As a production housing architect, I have always been challenged to design houses that can be built at the lowest possible cost without sacrificing functionality or aesthetics. In today’s economy, that imperative is magnified. In fact, it’s become a matter of survival.
The kitchen is a great place to start value-engineering plans to eliminate wasted space. One of the first areas worth scrutinizing is cabinet placement. The upside of this exercise—when done right—is that weeding out expensive cabinetry configurations can sometimes improve ergonomics and openness, resulting in a design that feels more luxurious and works better. To illustrate this point, I’ve provided two examples of houses I recently designed for St. Louis–based home builder Payne Family Homes, in which minor kitchen alterations resulted in cost savings while improving the plans and offering more value to the customer. Price estimates are based on mid-level builder-grade oak cabinets and laminate countertops.
Example A: Galley Loaded
Converting this closed, U-shaped kitchen into a galley that’s open at either end improves traffic flow while resulting in net cost savings of more than $650 on cabinets and countertops.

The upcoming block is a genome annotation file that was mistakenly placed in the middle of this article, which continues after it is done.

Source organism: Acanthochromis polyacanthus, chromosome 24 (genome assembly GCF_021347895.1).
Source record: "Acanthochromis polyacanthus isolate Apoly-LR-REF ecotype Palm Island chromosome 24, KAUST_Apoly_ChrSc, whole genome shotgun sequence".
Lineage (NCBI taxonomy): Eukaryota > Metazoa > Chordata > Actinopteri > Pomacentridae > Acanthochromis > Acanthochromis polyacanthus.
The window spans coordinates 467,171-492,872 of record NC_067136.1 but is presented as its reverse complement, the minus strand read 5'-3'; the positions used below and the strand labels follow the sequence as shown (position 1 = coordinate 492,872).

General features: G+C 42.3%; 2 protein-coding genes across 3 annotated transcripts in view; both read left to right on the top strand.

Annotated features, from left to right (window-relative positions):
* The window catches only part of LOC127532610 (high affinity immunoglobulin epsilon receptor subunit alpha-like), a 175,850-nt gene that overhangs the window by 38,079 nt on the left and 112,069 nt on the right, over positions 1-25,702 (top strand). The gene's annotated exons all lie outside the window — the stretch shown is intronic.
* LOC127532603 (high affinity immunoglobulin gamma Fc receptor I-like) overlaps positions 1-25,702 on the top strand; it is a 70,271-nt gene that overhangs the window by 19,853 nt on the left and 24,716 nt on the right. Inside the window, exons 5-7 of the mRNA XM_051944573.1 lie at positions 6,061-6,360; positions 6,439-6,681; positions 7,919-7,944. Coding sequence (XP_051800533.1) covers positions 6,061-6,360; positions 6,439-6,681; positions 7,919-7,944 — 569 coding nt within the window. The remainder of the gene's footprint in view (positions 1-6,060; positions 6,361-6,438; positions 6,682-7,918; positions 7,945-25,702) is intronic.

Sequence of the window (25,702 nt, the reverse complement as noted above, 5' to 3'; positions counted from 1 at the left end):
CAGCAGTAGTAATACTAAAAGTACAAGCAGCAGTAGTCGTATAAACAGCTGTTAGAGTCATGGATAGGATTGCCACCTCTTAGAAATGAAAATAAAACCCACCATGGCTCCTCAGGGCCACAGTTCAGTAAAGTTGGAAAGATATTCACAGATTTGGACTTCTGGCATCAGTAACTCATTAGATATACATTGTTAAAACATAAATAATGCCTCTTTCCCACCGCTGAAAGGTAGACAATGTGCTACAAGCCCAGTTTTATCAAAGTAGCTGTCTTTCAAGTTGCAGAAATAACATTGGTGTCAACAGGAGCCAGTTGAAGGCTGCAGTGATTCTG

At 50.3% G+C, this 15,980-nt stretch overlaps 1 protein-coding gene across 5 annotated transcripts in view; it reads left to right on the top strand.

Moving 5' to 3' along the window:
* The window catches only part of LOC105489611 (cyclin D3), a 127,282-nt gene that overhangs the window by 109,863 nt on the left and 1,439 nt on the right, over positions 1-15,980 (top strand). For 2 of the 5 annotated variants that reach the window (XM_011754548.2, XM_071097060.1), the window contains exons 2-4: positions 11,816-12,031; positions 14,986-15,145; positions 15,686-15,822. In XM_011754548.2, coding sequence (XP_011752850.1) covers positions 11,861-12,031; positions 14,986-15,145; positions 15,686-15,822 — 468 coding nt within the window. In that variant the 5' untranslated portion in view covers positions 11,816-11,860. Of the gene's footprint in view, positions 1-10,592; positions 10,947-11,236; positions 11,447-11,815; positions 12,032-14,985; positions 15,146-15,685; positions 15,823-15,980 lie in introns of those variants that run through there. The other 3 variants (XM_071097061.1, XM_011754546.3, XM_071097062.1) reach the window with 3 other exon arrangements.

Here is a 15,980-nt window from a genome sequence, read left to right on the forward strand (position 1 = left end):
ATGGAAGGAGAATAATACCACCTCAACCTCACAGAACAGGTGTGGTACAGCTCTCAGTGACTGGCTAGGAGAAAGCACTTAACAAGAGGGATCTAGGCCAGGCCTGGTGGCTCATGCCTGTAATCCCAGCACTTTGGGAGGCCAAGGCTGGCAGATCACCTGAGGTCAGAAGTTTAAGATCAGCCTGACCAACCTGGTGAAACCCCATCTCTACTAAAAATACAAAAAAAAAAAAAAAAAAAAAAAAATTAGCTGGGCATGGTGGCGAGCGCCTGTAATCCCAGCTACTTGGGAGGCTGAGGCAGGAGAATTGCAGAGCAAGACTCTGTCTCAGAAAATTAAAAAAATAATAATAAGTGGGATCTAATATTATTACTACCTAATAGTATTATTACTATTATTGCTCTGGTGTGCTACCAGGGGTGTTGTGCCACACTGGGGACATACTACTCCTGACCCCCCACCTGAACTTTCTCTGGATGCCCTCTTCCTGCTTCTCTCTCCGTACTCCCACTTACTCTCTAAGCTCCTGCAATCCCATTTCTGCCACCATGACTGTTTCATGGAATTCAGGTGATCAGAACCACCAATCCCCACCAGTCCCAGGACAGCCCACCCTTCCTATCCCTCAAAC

- Corner cabinets create awkward storage cavities that are deep and hard to reach.
- Solid walls make the kitchen feel cramped and closed-off from the rest of the house.
- Opening the kitchen to the hallway creates a longer, more usable stretch of prep and undercounter storage space. This move also provides direct access to the mudroom for bringing in groceries.
- Taking out the upper wall and adding a 7-foot, raised breakfast bar creates a secondary eating and serving area, and visually connects the kitchen to the great room, making it feel less claustrophobic.
Example B: Walk-Ins Welcome
Replacing a blind corner base and wall cabinet with a carpenter-built, walk-in pantry provides more generous storage with little to no cost increase. The material costs for a corner pantry versus a side wall placement are virtually the same.
- Deep corners are hard to reach, making portions of this countertop and the cabinets beneath it unusable.
- Sacrificing a little prep surface for a walk-in pantry is a good trade-off. Pantry shelving can be stacked floor-to-ceiling, providing more storage capacity than an undermount cabinet.